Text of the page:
Houri Berberian, Ph.D.
California State University, Long Beach
Prof. Berberian’s research interests lie in Iran, specifically the Iranian Constitutional Revolution and Armenians in the nineteenth and twentieth centuries, which is the topic of her first book. Her interests also include Iranian-Armenian women’s activism and issues of Iranian-Armenian identity and memory. Her current project is a connected histories approach to the early twentieth-century revolutions in the Russian, Iranian, and Ottoman empires explored through the circulation of Armenian revolutionaries and ideas. The trajectory that her scholarship has taken is due in large part to her continued interest in and her commitment to exploring the connectedness of peoples to the wider world in which they lived and even thrived.
B.A. University of California, Berkeley
M.A. University of California, Los Angeles
Ph.D. University of California, Los Angeles
Armenians and the Iranian Constitutional Revolution of 1905-1911: “The Love for Freedom Has No Fatherland.” (Boulder: Westview Press, 2001).
“Connected Revolutions: Armenians and the Russian, Ottoman, and Iranian Revolutions in the Early Twentieth Century,” in “L’ivresse de la liberté”: La révolution de 1908 dans l’Empire ottoman, edited by François Georgeon (Leuvain, Belgium: Peeters, 2012), 487-510.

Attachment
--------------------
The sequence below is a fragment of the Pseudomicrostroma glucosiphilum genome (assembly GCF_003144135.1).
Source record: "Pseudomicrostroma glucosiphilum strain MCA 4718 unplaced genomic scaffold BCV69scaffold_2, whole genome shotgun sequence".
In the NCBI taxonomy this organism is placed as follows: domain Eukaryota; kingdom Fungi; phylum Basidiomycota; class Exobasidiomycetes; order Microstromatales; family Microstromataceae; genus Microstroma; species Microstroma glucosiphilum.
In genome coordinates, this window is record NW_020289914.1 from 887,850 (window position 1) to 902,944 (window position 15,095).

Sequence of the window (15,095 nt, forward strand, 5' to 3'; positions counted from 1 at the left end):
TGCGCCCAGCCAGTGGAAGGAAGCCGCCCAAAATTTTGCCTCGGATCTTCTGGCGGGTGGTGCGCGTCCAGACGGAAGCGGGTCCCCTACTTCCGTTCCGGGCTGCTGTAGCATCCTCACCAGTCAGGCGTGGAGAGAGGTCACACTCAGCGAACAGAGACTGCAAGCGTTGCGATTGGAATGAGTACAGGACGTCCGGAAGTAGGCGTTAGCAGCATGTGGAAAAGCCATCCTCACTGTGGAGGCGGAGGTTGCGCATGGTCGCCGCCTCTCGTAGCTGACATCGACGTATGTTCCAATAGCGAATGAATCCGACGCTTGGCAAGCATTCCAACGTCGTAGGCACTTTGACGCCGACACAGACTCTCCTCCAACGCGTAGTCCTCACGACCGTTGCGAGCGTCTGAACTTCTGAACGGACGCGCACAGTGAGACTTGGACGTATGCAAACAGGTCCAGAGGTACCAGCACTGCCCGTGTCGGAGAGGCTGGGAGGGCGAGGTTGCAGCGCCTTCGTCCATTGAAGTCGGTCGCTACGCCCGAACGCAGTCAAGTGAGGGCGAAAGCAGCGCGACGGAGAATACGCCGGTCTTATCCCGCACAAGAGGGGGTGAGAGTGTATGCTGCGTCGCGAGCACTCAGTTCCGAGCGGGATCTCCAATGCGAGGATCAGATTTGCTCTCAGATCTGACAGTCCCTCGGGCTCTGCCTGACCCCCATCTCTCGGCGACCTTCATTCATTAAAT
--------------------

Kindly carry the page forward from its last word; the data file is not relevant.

Armenian Women in the late 19th- and Early 20th-Century Persia,” Encyclopaedia Iranica, available online: www.iranica.com.
“History, Memory, and Iranian-Armenian Memoirs of the Iranian Constitutional Revolution,” in Critique: Critical Middle Eastern Studies 17, 3 (Fall 2008): 261-92.
“Traversing Boundaries and Selves: Iranian Armenian Identities during the Iranian Constitutional Revolution,” Comparative Studies of South Asia, Africa, and Middle East 25, 2 (Summer 2005), 279-96.
“Armenian Women and Women in Armenian Religion,” Encyclopedia of Women and Islamic Cultures, Vol. II, eds. Suad Joseph and Afsaneh Najmabadi (Leiden: Brill Academic Publishers, 2004).
Armenian Women in Turn-of-the-Century Iran: Education and Activism,” in Iran and Beyond: Essays in Honor of Nikki R. Keddie, edited by Beth Baron and Rudi Matthee (Costa Mesa: Mazda, 2000). [Recipient of Association of Middle East Women’s Studies Prize for Excellence in a Published Article, November 2000.]
“The Dashnaktsutiun and the Iranian Constitutional Revolution, 1905-1911,” Iranian Studies, 29, 1-2 (Winter/Spring 1996): 1-28.
Honors and Awards
Keddie-Balzan Fellowship, UCLA, 2007-2008